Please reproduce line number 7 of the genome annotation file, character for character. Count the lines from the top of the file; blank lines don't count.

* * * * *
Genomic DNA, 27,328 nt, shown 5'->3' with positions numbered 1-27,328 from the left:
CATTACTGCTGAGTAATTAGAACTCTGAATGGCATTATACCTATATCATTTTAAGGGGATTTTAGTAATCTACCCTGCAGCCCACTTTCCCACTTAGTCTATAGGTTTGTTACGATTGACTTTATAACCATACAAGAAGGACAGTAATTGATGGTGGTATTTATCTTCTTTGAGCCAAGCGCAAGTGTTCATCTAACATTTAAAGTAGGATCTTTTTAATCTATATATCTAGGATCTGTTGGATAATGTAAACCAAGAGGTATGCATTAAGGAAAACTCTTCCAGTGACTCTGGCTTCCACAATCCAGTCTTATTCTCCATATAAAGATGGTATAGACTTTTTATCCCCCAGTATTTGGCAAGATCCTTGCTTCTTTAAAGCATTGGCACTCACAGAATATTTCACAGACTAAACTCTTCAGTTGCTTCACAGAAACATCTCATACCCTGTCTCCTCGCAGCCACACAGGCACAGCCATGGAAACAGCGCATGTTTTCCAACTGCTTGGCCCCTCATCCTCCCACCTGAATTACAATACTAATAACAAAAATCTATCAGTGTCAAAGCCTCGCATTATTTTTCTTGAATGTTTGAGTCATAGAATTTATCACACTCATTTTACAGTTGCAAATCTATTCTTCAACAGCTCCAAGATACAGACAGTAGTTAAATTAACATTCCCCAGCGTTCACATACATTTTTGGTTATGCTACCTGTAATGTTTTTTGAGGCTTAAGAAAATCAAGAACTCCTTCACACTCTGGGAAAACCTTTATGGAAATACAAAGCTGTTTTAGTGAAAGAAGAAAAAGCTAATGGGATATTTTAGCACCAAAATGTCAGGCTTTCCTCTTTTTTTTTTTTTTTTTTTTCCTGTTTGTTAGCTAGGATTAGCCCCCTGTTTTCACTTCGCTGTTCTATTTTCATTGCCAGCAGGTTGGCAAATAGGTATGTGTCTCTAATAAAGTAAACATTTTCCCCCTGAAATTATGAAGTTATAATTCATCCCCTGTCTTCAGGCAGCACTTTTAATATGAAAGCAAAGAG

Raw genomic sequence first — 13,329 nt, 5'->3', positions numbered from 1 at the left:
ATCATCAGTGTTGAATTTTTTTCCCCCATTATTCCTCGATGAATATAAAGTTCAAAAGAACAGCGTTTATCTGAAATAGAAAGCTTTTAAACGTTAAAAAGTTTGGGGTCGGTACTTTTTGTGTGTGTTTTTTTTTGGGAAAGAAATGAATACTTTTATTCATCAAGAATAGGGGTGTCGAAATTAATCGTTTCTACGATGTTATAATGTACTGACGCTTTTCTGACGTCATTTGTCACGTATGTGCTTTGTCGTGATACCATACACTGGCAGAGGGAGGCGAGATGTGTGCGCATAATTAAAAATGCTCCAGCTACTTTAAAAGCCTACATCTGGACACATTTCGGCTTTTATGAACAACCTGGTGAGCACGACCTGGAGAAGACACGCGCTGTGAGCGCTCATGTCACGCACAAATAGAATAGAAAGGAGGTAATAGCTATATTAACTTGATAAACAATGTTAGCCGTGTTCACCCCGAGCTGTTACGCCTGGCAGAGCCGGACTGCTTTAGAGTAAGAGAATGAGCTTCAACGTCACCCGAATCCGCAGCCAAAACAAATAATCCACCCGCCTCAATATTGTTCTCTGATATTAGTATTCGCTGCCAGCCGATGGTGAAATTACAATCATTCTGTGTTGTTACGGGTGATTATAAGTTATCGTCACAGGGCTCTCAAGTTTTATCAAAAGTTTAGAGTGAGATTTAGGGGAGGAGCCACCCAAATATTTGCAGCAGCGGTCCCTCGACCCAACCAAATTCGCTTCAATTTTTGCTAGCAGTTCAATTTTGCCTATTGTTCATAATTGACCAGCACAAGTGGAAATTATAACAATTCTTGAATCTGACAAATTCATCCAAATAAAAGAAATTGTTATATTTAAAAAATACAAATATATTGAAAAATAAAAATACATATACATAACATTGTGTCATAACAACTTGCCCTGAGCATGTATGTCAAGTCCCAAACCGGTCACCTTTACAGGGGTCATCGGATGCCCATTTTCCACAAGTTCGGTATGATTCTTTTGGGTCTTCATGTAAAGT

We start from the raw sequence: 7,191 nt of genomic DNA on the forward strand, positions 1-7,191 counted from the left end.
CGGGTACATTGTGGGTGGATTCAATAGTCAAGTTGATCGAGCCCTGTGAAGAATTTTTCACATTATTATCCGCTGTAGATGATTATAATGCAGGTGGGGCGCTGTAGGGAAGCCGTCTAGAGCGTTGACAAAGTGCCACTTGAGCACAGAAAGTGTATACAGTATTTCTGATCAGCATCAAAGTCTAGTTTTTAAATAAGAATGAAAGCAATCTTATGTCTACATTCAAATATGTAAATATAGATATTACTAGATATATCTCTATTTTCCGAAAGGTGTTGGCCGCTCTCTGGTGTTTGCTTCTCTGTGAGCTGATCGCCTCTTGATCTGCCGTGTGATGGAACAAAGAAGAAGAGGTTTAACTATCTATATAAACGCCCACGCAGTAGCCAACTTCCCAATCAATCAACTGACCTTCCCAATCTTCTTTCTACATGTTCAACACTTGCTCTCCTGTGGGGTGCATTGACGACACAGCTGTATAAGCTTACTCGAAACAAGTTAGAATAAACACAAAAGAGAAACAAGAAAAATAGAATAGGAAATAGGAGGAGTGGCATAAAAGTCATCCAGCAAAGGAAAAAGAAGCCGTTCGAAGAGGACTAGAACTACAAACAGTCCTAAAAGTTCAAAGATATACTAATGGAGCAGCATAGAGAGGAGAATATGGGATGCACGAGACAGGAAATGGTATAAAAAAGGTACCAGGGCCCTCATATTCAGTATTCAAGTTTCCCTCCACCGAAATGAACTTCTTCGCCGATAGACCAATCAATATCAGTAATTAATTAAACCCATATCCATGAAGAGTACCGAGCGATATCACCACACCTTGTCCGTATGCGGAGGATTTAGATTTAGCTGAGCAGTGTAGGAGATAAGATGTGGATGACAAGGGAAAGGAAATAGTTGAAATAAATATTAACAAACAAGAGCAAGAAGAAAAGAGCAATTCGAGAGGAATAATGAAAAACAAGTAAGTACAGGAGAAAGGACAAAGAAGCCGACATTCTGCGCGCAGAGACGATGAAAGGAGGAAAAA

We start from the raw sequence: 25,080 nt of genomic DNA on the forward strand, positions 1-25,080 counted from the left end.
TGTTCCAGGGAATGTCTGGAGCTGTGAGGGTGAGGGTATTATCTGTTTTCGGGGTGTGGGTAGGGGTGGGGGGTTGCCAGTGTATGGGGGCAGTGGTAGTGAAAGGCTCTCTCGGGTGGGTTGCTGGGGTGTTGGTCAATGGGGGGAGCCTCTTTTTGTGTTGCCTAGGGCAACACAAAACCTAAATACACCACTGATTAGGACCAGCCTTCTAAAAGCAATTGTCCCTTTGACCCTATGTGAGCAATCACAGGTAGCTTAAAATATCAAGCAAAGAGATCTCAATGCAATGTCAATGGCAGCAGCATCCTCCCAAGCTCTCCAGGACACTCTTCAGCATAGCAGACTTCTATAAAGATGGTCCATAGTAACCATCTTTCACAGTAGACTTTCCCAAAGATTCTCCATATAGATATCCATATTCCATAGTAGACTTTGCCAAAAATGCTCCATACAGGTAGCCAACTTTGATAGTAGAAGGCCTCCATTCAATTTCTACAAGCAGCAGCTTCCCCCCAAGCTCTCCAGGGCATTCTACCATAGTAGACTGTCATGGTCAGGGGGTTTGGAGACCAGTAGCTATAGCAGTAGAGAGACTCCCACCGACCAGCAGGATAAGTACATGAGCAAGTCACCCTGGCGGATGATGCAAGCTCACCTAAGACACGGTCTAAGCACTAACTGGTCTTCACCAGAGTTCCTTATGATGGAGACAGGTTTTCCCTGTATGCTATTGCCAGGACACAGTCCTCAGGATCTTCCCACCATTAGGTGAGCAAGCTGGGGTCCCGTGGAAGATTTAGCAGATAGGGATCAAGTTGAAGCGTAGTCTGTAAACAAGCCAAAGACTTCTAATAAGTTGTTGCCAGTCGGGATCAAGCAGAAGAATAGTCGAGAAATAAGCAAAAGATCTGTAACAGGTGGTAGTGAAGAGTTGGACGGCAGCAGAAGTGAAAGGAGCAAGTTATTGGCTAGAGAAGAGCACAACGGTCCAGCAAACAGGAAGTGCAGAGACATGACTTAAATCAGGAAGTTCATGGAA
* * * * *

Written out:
We start from the raw sequence: 25,080 nt of genomic DNA on the forward strand, positions 1-25,080 counted from the left end.